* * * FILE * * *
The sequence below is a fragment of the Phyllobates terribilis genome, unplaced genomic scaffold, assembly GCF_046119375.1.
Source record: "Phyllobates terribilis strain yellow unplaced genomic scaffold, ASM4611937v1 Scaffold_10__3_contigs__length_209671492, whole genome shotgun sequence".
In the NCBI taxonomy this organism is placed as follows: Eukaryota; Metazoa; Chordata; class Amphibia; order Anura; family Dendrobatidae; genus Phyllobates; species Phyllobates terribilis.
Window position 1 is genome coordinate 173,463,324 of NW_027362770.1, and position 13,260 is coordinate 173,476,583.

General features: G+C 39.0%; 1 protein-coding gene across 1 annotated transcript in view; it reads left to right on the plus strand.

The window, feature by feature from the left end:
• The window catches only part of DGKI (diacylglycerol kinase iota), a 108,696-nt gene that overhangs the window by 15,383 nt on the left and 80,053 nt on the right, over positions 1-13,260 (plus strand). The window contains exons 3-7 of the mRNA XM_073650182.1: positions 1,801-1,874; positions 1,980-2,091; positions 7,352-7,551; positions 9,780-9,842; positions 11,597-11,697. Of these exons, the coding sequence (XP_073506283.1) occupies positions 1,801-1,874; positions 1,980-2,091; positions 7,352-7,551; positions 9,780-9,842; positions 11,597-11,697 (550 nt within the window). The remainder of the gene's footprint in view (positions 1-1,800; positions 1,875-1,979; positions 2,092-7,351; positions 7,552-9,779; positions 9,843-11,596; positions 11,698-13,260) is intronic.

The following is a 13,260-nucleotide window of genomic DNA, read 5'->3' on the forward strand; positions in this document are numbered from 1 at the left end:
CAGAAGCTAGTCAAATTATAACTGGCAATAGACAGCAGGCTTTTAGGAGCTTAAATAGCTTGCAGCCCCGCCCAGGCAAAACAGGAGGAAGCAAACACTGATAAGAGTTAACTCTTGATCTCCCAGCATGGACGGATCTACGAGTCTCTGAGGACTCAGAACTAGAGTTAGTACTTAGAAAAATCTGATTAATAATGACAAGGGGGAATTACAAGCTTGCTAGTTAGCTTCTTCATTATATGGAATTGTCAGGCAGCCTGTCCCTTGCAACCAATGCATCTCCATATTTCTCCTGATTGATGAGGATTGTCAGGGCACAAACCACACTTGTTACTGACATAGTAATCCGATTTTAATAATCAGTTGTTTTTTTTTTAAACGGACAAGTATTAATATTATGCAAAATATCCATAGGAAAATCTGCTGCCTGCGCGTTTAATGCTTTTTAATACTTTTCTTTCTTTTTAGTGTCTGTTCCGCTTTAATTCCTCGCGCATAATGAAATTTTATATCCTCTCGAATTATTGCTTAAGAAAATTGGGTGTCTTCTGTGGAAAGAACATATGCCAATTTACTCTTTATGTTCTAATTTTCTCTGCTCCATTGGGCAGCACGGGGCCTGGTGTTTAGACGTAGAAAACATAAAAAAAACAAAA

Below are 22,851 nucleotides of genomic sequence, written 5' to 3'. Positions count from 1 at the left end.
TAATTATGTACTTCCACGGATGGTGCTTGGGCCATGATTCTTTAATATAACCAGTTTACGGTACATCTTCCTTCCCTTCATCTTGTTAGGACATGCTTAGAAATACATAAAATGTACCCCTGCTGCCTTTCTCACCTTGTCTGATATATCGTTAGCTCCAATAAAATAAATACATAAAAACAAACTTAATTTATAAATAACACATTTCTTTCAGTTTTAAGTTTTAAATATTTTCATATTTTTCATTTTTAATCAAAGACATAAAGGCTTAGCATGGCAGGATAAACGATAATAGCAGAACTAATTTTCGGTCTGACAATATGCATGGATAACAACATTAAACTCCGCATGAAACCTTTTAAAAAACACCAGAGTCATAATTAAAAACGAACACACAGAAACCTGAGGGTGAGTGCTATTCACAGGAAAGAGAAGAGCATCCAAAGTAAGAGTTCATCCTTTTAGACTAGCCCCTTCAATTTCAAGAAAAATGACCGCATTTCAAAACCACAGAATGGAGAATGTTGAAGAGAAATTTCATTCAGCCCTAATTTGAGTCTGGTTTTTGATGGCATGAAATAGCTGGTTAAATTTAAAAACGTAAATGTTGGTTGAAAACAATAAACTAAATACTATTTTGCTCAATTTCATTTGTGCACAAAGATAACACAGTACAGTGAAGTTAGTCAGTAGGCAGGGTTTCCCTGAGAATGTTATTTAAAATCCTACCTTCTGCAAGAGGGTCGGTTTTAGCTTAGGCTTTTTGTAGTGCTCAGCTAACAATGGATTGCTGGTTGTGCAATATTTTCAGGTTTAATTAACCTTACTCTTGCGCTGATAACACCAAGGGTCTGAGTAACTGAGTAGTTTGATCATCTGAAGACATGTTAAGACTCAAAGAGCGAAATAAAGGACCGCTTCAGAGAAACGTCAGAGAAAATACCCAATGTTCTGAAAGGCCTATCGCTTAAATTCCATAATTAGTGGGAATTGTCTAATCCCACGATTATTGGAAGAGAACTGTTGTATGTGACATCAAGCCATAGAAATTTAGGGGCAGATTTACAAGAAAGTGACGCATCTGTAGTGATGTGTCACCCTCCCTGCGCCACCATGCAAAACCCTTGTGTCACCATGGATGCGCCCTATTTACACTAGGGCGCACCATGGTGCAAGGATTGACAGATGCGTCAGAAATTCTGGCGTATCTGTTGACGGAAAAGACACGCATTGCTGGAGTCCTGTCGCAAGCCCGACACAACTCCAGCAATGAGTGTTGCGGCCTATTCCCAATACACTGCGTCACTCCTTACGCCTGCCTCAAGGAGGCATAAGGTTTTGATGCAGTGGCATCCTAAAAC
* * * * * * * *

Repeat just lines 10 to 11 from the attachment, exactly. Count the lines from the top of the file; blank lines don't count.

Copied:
Below are 22,851 nucleotides of genomic sequence, written 5' to 3'. Positions count from 1 at the left end.
TAATTATGTACTTCCACGGATGGTGCTTGGGCCATGATTCTTTAATATAACCAGTTTACGGTACATCTTCCTTCCCTTCATCTTGTTAGGACATGCTTAGAAATACATAAAATGTACCCCTGCTGCCTTTCTCACCTTGTCTGATATATCGTTAGCTCCAATAAAATAAATACATAAAAACAAACTTAATTTATAAATAACACATTTCTTTCAGTTTTAAGTTTTAAATATTTTCATATTTTTCATTTTTAATCAAAGACATAAAGGCTTAGCATGGCAGGATAAACGATAATAGCAGAACTAATTTTCGGTCTGACAATATGCATGGATAACAACATTAAACTCCGCATGAAACCTTTTAAAAAACACCAGAGTCATAATTAAAAACGAACACACAGAAACCTGAGGGTGAGTGCTATTCACAGGAAAGAGAAGAGCATCCAAAGTAAGAGTTCATCCTTTTAGACTAGCCCCTTCAATTTCAAGAAAAATGACCGCATTTCAAAACCACAGAATGGAGAATGTTGAAGAGAAATTTCATTCAGCCCTAATTTGAGTCTGGTTTTTGATGGCATGAAATAGCTGGTTAAATTTAAAAACGTAAATGTTGGTTGAAAACAATAAACTAAATACTATTTTGCTCAATTTCATTTGTGCACAAAGATAACACAGTACAGTGAAGTTAGTCAGTAGGCAGGGTTTCCCTGAGAATGTTATTTAAAATCCTACCTTCTGCAAGAGGGTCGGTTTTAGCTTAGGCTTTTTGTAGTGCTCAGCTAACAATGGATTGCTGGTTGTGCAATATTTTCAGGTTTAATTAACCTTACTCTTGCGCTGATAACACCAAGGGTCTGAGTAACTGAGTAGTTTGATCATCTGAAGACATGTTAAGACTCAAAGAGCGAAATAAAGGACCGCTTCAGAGAAACGTCAGAGAAAATACCCAATGTTCTGAAAGGCCTATCGCTTAAATTCCATAATTAGTGGGAATTGTCTAATCCCACGATTATTGGAAGAGAACTGTTGTATGTGACATCAAGCCATAGAAATTTAGGGGCAGATTTACAAGAAAGTGACGCATCTGTAGTGATGTGTCACCCTCCCTGCGCCACCATGCAAAACCCTTGTGTCACCATGGATGCGCCCTATTTACACTAGGGCGCACCATGGTGCAAGGATTGACAGATGCGTCAGAAATTCTGGCGTATCTGTTGACGGAAAAGACACGCATTGCTGGAGTCCTGTCGCAAGCCCGACACAACTCCAGCAATGAGTGTTGCGGCCTATTCCCAATACACTGCGTCACTCCTTACGCCTGCCTCAAGGAGGCATAAGGTTTTGATGCAGTGGCATCCTAAAAC